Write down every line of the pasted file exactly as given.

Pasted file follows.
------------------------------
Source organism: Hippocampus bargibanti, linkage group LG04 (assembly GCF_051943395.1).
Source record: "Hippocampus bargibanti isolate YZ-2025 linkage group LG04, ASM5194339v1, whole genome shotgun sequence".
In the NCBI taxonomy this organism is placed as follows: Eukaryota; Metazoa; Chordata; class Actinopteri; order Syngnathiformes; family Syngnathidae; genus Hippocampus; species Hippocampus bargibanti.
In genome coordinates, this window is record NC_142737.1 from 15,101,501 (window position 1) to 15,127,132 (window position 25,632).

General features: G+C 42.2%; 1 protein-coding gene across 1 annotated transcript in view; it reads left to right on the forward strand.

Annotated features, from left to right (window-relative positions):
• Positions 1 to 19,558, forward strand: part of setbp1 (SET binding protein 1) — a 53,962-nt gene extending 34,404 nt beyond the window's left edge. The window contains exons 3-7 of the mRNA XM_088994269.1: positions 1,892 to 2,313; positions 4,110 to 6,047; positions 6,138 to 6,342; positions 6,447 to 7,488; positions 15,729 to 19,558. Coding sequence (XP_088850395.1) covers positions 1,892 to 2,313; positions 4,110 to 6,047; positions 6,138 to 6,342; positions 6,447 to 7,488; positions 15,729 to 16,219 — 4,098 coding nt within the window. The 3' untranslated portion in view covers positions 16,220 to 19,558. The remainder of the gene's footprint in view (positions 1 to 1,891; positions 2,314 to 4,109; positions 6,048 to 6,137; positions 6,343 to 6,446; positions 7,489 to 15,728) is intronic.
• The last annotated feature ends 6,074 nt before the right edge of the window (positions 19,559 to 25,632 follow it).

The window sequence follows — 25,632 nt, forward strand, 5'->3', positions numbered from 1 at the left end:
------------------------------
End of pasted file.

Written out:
Source organism: Hippocampus bargibanti, linkage group LG04 (assembly GCF_051943395.1).
Source record: "Hippocampus bargibanti isolate YZ-2025 linkage group LG04, ASM5194339v1, whole genome shotgun sequence".
In the NCBI taxonomy this organism is placed as follows: Eukaryota; Metazoa; Chordata; class Actinopteri; order Syngnathiformes; family Syngnathidae; genus Hippocampus; species Hippocampus bargibanti.
In genome coordinates, this window is record NC_142737.1 from 15,101,501 (window position 1) to 15,127,132 (window position 25,632).

General features: G+C 42.2%; 1 protein-coding gene across 1 annotated transcript in view; it reads left to right on the forward strand.

Annotated features, from left to right (window-relative positions):
• Positions 1 to 19,558, forward strand: part of setbp1 (SET binding protein 1) — a 53,962-nt gene extending 34,404 nt beyond the window's left edge. The window contains exons 3-7 of the mRNA XM_088994269.1: positions 1,892 to 2,313; positions 4,110 to 6,047; positions 6,138 to 6,342; positions 6,447 to 7,488; positions 15,729 to 19,558. Coding sequence (XP_088850395.1) covers positions 1,892 to 2,313; positions 4,110 to 6,047; positions 6,138 to 6,342; positions 6,447 to 7,488; positions 15,729 to 16,219 — 4,098 coding nt within the window. The 3' untranslated portion in view covers positions 16,220 to 19,558. The remainder of the gene's footprint in view (positions 1 to 1,891; positions 2,314 to 4,109; positions 6,048 to 6,137; positions 6,343 to 6,446; positions 7,489 to 15,728) is intronic.
• The last annotated feature ends 6,074 nt before the right edge of the window (positions 19,559 to 25,632 follow it).

The window sequence follows — 25,632 nt, forward strand, 5'->3', positions numbered from 1 at the left end: